RACINE -- The federal Lifeline program gives a free phone to low-income families who can't afford to pay for cell service. Wisconsin started a database to help crack down on fraud and abuse within that program. Now, the Federal Communications Commission is taking Wisconsin's lead, starting a database of its own.
People like Karrie Petersen rely on their lifeline phones to keep in touch with family, friends, and in her case, her lawyer.
"No income," Petersen said. "That's why I got the government phone."
She thinks the new database is a good thing, but worries those anti-fraud measures could be causing a problem in her life accidentally. Earlier this week she ran into some trouble.
"I went to call and it says, 'You have no minutes,'" Petersen said.
Her free cell refills with 250 minutes near the beginning of every month. Petersen says she didn't use anywhere near that.
"[The provider] told me I can buy more minutes," Petersen said. "I don't have a job. My boyfriend's not working at this time either."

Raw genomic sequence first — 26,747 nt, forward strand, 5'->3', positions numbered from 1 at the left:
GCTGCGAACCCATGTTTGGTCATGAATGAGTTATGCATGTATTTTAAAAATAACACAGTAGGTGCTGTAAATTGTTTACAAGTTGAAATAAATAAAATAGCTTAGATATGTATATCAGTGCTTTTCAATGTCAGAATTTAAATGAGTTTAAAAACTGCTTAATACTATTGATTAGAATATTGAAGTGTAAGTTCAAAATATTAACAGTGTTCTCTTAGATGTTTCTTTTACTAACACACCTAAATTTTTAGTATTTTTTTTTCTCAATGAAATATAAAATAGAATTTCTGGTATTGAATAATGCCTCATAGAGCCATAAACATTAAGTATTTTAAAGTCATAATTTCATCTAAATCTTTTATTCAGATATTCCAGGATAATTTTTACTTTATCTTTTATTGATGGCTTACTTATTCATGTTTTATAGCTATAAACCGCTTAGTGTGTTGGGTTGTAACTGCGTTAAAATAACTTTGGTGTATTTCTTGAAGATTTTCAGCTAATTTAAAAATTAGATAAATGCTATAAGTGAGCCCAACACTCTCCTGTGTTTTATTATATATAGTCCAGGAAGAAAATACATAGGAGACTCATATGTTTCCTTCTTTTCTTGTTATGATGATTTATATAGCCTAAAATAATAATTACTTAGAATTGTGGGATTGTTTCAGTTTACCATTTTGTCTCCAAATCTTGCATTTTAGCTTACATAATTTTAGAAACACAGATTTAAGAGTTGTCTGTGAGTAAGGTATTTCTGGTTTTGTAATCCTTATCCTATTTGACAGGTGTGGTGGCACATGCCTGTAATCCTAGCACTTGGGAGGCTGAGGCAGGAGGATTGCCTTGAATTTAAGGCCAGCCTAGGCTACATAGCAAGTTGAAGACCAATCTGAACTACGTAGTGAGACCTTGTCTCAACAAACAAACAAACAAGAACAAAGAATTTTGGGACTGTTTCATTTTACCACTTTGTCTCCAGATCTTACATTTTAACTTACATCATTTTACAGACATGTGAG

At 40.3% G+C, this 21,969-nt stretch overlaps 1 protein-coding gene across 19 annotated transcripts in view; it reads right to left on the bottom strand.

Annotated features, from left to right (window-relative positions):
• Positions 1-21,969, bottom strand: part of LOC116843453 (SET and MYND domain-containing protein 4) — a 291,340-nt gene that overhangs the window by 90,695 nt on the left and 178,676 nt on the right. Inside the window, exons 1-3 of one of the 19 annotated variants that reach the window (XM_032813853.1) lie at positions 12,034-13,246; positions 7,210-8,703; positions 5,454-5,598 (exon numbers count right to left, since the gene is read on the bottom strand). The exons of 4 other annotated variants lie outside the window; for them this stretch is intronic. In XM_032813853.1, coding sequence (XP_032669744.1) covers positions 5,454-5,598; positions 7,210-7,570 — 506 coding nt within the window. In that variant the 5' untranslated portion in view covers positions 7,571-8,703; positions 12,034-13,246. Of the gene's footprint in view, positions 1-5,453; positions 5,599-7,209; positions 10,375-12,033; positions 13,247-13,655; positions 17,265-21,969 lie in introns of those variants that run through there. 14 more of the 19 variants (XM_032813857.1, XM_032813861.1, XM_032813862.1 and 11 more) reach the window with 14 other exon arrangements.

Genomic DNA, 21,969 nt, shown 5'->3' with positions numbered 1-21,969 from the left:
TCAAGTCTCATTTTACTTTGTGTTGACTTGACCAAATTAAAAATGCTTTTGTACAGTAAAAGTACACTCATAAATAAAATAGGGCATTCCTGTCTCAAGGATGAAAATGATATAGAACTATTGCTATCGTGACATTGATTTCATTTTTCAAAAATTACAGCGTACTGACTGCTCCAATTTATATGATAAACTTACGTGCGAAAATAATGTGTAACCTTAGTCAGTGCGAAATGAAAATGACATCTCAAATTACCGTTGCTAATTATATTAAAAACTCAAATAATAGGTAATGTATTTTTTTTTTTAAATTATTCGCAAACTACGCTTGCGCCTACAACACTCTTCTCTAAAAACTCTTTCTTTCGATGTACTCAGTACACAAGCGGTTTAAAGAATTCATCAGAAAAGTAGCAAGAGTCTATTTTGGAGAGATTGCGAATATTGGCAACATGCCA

Petersen worries her housing situation might be throwing up a red flag. Her house in Racine has several other separate homes attached -- all using the same address. The lifeline program only allows one free phone per household.
"The idea that somehow we would want these people to get out of poverty, it's almost not going to happen if they're unreachable by phone these days," Public Service Commission of Wisconsin's Jeff Richter said.
Richter helps oversee the Lifeline program. He says the system was open to widespread fraud and abuse.
"These providers could actually just hand phones out on a street corner and literally be receiving compensation from the federal government," Petersen said.
Richter believes combining Wisconsin's CARES database with the federal government's new one could eliminate nearly all of those problems.
"Let's make accountability across the board and the individual has to show they are who they are and be qualified through the database," Richter said. "The other piece of that is the provider, in saying that they've been checked."
Richter doesn't know if Petersen's problems relate to her address or if she simply hasn't responded to re-verification requests. Peterson claims she never received a notice. She just hopes the minutes return next month.
"It's like my boyfriend said... You get what you pay for," Petersen said.
The FCC is rolling out its database across the states in groups. Wisconsin is in group number five. That list goes active Thursday, March 20.